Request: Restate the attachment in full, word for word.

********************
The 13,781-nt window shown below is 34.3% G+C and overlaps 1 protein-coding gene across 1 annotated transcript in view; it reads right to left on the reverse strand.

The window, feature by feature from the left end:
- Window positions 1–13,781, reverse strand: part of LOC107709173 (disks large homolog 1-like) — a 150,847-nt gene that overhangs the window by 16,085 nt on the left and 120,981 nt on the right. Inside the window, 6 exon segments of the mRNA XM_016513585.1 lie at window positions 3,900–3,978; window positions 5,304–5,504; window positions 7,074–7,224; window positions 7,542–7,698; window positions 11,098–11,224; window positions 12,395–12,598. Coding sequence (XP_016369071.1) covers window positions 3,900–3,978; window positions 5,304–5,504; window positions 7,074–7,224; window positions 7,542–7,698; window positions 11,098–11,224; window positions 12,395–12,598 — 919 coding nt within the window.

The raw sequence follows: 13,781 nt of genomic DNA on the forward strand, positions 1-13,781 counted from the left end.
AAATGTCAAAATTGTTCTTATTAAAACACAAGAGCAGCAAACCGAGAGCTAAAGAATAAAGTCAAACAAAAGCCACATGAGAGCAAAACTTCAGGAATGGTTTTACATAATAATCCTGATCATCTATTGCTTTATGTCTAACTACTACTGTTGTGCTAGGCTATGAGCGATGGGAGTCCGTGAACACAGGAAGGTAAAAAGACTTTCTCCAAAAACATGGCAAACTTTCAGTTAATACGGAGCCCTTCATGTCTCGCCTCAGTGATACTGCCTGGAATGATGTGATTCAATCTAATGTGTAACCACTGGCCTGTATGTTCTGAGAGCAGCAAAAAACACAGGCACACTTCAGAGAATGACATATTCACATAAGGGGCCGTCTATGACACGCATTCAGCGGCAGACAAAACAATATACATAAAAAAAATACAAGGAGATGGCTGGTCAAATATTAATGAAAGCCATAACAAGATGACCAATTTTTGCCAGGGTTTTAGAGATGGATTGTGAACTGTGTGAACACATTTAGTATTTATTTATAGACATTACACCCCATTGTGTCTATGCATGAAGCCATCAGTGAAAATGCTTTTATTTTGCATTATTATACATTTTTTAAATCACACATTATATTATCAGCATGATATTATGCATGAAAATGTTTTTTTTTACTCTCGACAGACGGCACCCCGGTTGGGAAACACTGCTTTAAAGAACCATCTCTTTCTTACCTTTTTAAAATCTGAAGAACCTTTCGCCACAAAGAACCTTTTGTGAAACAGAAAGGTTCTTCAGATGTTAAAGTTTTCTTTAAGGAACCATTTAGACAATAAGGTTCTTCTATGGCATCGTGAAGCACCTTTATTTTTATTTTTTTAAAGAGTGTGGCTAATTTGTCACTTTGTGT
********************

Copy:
The 13,781-nt window shown below is 34.3% G+C and overlaps 1 protein-coding gene across 1 annotated transcript in view; it reads right to left on the reverse strand.

The window, feature by feature from the left end:
- Window positions 1–13,781, reverse strand: part of LOC107709173 (disks large homolog 1-like) — a 150,847-nt gene that overhangs the window by 16,085 nt on the left and 120,981 nt on the right. Inside the window, 6 exon segments of the mRNA XM_016513585.1 lie at window positions 3,900–3,978; window positions 5,304–5,504; window positions 7,074–7,224; window positions 7,542–7,698; window positions 11,098–11,224; window positions 12,395–12,598. Coding sequence (XP_016369071.1) covers window positions 3,900–3,978; window positions 5,304–5,504; window positions 7,074–7,224; window positions 7,542–7,698; window positions 11,098–11,224; window positions 12,395–12,598 — 919 coding nt within the window.

The raw sequence follows: 13,781 nt of genomic DNA on the forward strand, positions 1-13,781 counted from the left end.
AAATGTCAAAATTGTTCTTATTAAAACACAAGAGCAGCAAACCGAGAGCTAAAGAATAAAGTCAAACAAAAGCCACATGAGAGCAAAACTTCAGGAATGGTTTTACATAATAATCCTGATCATCTATTGCTTTATGTCTAACTACTACTGTTGTGCTAGGCTATGAGCGATGGGAGTCCGTGAACACAGGAAGGTAAAAAGACTTTCTCCAAAAACATGGCAAACTTTCAGTTAATACGGAGCCCTTCATGTCTCGCCTCAGTGATACTGCCTGGAATGATGTGATTCAATCTAATGTGTAACCACTGGCCTGTATGTTCTGAGAGCAGCAAAAAACACAGGCACACTTCAGAGAATGACATATTCACATAAGGGGCCGTCTATGACACGCATTCAGCGGCAGACAAAACAATATACATAAAAAAAATACAAGGAGATGGCTGGTCAAATATTAATGAAAGCCATAACAAGATGACCAATTTTTGCCAGGGTTTTAGAGATGGATTGTGAACTGTGTGAACACATTTAGTATTTATTTATAGACATTACACCCCATTGTGTCTATGCATGAAGCCATCAGTGAAAATGCTTTTATTTTGCATTATTATACATTTTTTAAATCACACATTATATTATCAGCATGATATTATGCATGAAAATGTTTTTTTTTACTCTCGACAGACGGCACCCCGGTTGGGAAACACTGCTTTAAAGAACCATCTCTTTCTTACCTTTTTAAAATCTGAAGAACCTTTCGCCACAAAGAACCTTTTGTGAAACAGAAAGGTTCTTCAGATGTTAAAGTTTTCTTTAAGGAACCATTTAGACAATAAGGTTCTTCTATGGCATCGTGAAGCACCTTTATTTTTATTTTTTTAAAGAGTGTGGCTAATTTGTCACTTTGTGT